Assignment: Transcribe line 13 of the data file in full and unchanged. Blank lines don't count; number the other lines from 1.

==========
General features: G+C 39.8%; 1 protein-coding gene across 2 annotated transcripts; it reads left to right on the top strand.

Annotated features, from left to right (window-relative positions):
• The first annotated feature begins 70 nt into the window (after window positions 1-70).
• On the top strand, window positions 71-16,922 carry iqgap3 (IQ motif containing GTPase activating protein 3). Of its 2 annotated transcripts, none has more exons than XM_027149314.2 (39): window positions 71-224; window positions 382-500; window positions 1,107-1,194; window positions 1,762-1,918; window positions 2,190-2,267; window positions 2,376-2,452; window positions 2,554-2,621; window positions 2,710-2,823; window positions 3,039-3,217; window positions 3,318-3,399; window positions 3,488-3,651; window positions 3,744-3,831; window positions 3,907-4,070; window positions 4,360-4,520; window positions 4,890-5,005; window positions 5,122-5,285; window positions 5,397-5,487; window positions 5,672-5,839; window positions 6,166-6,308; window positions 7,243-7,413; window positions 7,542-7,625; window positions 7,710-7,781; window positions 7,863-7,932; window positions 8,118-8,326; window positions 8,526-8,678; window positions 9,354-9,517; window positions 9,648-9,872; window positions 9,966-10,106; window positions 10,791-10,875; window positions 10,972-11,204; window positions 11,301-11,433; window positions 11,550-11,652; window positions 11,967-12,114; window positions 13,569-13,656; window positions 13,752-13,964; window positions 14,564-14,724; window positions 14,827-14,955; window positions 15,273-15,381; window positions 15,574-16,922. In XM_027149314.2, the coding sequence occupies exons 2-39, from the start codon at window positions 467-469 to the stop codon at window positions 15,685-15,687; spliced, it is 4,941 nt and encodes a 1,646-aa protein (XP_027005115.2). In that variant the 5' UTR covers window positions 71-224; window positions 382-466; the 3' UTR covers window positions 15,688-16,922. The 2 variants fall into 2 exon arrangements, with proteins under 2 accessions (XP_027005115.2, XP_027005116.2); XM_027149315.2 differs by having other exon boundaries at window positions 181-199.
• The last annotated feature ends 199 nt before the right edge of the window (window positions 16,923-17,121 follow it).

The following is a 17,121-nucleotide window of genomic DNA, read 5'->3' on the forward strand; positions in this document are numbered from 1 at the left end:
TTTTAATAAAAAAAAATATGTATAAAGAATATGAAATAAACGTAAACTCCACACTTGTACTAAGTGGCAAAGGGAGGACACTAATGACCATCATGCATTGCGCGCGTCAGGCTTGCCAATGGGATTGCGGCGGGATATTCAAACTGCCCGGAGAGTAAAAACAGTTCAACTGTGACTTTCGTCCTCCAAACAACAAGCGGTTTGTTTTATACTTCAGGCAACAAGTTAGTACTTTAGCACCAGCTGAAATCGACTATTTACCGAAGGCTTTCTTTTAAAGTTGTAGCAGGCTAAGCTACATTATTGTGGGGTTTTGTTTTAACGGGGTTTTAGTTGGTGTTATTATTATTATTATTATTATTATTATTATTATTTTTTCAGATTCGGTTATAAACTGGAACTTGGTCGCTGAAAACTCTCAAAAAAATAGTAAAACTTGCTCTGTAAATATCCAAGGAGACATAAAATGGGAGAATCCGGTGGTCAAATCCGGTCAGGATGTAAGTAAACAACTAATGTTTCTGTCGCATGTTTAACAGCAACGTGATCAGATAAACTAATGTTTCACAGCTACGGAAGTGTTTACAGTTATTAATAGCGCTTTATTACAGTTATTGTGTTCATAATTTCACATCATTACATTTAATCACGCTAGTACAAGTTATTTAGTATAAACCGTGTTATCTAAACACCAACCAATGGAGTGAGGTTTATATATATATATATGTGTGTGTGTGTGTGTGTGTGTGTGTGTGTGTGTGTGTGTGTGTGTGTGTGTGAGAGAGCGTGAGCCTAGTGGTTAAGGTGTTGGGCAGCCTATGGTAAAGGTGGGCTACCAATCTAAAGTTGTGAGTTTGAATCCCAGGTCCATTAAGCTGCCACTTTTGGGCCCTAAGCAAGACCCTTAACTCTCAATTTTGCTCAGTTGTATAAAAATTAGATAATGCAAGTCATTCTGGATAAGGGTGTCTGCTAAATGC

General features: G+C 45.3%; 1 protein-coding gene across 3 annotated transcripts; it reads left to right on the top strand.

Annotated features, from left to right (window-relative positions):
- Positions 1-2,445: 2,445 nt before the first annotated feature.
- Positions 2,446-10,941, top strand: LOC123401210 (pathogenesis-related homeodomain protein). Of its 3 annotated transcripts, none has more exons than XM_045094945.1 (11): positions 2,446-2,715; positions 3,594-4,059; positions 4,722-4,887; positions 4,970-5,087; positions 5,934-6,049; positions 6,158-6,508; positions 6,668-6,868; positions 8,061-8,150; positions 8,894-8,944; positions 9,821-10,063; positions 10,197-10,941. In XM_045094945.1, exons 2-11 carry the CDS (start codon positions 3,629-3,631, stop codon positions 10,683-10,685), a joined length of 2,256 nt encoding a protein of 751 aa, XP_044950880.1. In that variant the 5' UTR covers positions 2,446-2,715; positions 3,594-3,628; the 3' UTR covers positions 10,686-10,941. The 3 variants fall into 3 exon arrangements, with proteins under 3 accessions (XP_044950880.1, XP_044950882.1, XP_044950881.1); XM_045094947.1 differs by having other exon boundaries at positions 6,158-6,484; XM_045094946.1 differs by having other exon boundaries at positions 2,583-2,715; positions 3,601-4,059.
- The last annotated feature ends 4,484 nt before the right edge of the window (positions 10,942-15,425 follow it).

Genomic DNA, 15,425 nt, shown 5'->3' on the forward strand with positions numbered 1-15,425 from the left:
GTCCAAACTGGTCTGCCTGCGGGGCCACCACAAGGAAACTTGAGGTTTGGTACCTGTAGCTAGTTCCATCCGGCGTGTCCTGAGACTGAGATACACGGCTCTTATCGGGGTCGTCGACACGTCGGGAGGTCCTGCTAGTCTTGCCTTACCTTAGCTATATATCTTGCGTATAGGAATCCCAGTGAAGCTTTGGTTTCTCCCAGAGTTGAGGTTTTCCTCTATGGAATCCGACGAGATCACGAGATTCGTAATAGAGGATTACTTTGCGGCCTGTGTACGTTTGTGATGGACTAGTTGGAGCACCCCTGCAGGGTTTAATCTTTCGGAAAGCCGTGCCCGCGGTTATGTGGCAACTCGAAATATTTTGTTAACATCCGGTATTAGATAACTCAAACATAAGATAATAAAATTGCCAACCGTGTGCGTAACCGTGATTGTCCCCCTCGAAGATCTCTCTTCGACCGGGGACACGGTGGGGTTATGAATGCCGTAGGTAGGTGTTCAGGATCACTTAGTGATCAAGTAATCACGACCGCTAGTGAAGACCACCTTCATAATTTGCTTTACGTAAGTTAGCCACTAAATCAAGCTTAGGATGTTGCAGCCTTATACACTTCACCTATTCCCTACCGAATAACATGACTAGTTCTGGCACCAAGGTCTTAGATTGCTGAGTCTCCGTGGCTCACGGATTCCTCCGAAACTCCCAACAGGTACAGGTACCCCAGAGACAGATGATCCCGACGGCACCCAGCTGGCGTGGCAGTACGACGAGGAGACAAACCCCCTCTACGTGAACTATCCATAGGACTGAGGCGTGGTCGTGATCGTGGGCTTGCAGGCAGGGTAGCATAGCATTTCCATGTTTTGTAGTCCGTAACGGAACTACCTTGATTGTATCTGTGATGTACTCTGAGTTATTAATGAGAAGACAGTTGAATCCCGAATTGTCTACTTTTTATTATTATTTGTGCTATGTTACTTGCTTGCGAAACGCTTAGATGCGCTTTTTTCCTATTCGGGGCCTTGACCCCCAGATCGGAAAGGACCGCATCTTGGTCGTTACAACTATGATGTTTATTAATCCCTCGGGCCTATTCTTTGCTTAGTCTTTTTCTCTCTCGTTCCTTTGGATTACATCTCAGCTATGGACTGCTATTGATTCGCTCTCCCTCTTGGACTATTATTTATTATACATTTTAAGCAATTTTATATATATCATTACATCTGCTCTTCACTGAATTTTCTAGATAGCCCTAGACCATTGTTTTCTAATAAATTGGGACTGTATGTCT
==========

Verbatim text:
Genomic DNA, 15,425 nt, shown 5'->3' on the forward strand with positions numbered 1-15,425 from the left: